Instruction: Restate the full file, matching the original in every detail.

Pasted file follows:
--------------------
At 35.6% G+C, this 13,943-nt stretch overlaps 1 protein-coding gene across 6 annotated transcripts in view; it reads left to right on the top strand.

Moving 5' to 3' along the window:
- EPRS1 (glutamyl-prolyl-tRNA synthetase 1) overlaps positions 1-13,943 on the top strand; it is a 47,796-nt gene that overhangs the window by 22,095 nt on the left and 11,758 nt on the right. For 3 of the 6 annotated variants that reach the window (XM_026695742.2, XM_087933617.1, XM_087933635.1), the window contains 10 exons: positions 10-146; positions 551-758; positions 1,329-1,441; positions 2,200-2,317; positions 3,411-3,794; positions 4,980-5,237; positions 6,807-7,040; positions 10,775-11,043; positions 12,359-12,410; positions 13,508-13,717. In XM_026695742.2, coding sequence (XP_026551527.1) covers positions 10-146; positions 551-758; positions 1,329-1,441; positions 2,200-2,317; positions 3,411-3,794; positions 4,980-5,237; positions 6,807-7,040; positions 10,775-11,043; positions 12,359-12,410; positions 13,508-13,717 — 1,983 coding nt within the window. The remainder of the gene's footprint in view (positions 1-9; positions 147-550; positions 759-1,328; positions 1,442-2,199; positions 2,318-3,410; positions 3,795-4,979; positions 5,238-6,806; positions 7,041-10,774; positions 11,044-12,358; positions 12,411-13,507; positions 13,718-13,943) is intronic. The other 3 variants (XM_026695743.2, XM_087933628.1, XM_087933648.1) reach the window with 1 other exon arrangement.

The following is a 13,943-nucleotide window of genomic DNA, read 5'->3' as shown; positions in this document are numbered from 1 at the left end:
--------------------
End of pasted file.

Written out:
At 35.6% G+C, this 13,943-nt stretch overlaps 1 protein-coding gene across 6 annotated transcripts in view; it reads left to right on the top strand.

Moving 5' to 3' along the window:
- EPRS1 (glutamyl-prolyl-tRNA synthetase 1) overlaps positions 1-13,943 on the top strand; it is a 47,796-nt gene that overhangs the window by 22,095 nt on the left and 11,758 nt on the right. For 3 of the 6 annotated variants that reach the window (XM_026695742.2, XM_087933617.1, XM_087933635.1), the window contains 10 exons: positions 10-146; positions 551-758; positions 1,329-1,441; positions 2,200-2,317; positions 3,411-3,794; positions 4,980-5,237; positions 6,807-7,040; positions 10,775-11,043; positions 12,359-12,410; positions 13,508-13,717. In XM_026695742.2, coding sequence (XP_026551527.1) covers positions 10-146; positions 551-758; positions 1,329-1,441; positions 2,200-2,317; positions 3,411-3,794; positions 4,980-5,237; positions 6,807-7,040; positions 10,775-11,043; positions 12,359-12,410; positions 13,508-13,717 — 1,983 coding nt within the window. The remainder of the gene's footprint in view (positions 1-9; positions 147-550; positions 759-1,328; positions 1,442-2,199; positions 2,318-3,410; positions 3,795-4,979; positions 5,238-6,806; positions 7,041-10,774; positions 11,044-12,358; positions 12,411-13,507; positions 13,718-13,943) is intronic. The other 3 variants (XM_026695743.2, XM_087933628.1, XM_087933648.1) reach the window with 1 other exon arrangement.

The following is a 13,943-nucleotide window of genomic DNA, read 5'->3' as shown; positions in this document are numbered from 1 at the left end: